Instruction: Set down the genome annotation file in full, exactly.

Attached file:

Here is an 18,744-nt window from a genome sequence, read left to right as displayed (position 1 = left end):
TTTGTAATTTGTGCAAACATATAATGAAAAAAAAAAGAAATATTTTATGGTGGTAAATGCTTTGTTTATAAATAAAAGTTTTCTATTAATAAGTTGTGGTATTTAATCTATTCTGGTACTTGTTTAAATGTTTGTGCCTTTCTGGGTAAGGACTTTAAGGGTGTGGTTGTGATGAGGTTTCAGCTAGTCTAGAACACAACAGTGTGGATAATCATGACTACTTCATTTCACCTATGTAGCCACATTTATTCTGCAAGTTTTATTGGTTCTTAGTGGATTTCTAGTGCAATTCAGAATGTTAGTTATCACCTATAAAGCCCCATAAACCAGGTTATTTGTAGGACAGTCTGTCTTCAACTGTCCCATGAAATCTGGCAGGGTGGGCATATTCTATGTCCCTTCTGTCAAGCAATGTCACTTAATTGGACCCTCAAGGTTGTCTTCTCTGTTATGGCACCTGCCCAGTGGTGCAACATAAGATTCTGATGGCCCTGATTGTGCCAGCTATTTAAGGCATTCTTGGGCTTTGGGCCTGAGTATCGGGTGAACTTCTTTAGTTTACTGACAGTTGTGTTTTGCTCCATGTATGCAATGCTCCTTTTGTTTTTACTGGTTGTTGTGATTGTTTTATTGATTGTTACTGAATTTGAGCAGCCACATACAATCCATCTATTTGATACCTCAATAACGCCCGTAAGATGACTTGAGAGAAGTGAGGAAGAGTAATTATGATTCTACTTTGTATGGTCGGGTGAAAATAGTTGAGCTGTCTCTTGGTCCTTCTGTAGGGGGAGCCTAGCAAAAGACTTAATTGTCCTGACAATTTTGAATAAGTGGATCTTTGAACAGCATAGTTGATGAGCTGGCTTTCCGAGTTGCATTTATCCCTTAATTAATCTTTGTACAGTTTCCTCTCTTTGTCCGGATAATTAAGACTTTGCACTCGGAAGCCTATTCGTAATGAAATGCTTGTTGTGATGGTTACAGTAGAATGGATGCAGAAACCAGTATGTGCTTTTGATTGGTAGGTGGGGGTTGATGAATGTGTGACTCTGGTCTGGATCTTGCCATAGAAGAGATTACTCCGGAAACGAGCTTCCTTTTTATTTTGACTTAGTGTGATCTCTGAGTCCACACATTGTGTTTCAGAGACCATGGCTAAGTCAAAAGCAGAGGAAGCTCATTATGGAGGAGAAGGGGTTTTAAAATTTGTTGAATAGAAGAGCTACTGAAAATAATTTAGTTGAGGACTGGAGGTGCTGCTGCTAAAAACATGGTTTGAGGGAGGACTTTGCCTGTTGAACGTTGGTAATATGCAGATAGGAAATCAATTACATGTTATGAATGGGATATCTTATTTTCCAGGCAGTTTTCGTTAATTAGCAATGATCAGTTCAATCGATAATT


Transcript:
Here is an 18,744-nt window from a genome sequence, read left to right as displayed (position 1 = left end):
TTTGTAATTTGTGCAAACATATAATGAAAAAAAAAAGAAATATTTTATGGTGGTAAATGCTTTGTTTATAAATAAAAGTTTTCTATTAATAAGTTGTGGTATTTAATCTATTCTGGTACTTGTTTAAATGTTTGTGCCTTTCTGGGTAAGGACTTTAAGGGTGTGGTTGTGATGAGGTTTCAGCTAGTCTAGAACACAACAGTGTGGATAATCATGACTACTTCATTTCACCTATGTAGCCACATTTATTCTGCAAGTTTTATTGGTTCTTAGTGGATTTCTAGTGCAATTCAGAATGTTAGTTATCACCTATAAAGCCCCATAAACCAGGTTATTTGTAGGACAGTCTGTCTTCAACTGTCCCATGAAATCTGGCAGGGTGGGCATATTCTATGTCCCTTCTGTCAAGCAATGTCACTTAATTGGACCCTCAAGGTTGTCTTCTCTGTTATGGCACCTGCCCAGTGGTGCAACATAAGATTCTGATGGCCCTGATTGTGCCAGCTATTTAAGGCATTCTTGGGCTTTGGGCCTGAGTATCGGGTGAACTTCTTTAGTTTACTGACAGTTGTGTTTTGCTCCATGTATGCAATGCTCCTTTTGTTTTTACTGGTTGTTGTGATTGTTTTATTGATTGTTACTGAATTTGAGCAGCCACATACAATCCATCTATTTGATACCTCAATAACGCCCGTAAGATGACTTGAGAGAAGTGAGGAAGAGTAATTATGATTCTACTTTGTATGGTCGGGTGAAAATAGTTGAGCTGTCTCTTGGTCCTTCTGTAGGGGGAGCCTAGCAAAAGACTTAATTGTCCTGACAATTTTGAATAAGTGGATCTTTGAACAGCATAGTTGATGAGCTGGCTTTCCGAGTTGCATTTATCCCTTAATTAATCTTTGTACAGTTTCCTCTCTTTGTCCGGATAATTAAGACTTTGCACTCGGAAGCCTATTCGTAATGAAATGCTTGTTGTGATGGTTACAGTAGAATGGATGCAGAAACCAGTATGTGCTTTTGATTGGTAGGTGGGGGTTGATGAATGTGTGACTCTGGTCTGGATCTTGCCATAGAAGAGATTACTCCGGAAACGAGCTTCCTTTTTATTTTGACTTAGTGTGATCTCTGAGTCCACACATTGTGTTTCAGAGACCATGGCTAAGTCAAAAGCAGAGGAAGCTCATTATGGAGGAGAAGGGGTTTTAAAATTTGTTGAATAGAAGAGCTACTGAAAATAATTTAGTTGAGGACTGGAGGTGCTGCTGCTAAAAACATGGTTTGAGGGAGGACTTTGCCTGTTGAACGTTGGTAATATGCAGATAGGAAATCAATTACATGTTATGAATGGGATATCTTATTTTCCAGGCAGTTTTCGTTAATTAGCAATGATCAGTTCAATCGATAATT